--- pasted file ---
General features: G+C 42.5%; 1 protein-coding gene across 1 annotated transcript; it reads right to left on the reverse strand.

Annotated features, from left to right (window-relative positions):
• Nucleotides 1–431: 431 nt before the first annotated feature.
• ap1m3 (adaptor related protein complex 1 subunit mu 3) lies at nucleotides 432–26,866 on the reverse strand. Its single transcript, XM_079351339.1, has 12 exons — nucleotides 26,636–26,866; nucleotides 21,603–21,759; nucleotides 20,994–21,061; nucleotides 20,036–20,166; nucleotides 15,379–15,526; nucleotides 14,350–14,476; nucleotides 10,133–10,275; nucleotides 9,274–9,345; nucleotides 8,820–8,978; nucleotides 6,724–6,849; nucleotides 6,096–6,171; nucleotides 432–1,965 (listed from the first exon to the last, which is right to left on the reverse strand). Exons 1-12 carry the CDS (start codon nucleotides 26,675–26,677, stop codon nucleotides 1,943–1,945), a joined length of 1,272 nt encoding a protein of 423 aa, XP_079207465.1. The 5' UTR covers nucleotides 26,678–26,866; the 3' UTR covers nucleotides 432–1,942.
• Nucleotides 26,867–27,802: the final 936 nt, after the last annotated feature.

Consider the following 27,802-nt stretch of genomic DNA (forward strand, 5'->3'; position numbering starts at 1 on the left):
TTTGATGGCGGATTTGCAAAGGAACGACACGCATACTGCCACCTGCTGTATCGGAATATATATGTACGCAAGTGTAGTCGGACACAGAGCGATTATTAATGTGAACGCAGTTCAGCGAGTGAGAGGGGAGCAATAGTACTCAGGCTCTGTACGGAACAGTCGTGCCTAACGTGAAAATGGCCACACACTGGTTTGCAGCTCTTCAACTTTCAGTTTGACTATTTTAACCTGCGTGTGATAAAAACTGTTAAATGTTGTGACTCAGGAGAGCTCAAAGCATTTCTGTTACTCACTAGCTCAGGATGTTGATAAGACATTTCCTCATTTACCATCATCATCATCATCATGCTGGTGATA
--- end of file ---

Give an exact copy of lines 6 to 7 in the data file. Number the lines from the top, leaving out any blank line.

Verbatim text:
Consider the following 27,802-nt stretch of genomic DNA (forward strand, 5'->3'; position numbering starts at 1 on the left):
TTTGATGGCGGATTTGCAAAGGAACGACACGCATACTGCCACCTGCTGTATCGGAATATATATGTACGCAAGTGTAGTCGGACACAGAGCGATTATTAATGTGAACGCAGTTCAGCGAGTGAGAGGGGAGCAATAGTACTCAGGCTCTGTACGGAACAGTCGTGCCTAACGTGAAAATGGCCACACACTGGTTTGCAGCTCTTCAACTTTCAGTTTGACTATTTTAACCTGCGTGTGATAAAAACTGTTAAATGTTGTGACTCAGGAGAGCTCAAAGCATTTCTGTTACTCACTAGCTCAGGATGTTGATAAGACATTTCCTCATTTACCATCATCATCATCATCATGCTGGTGATA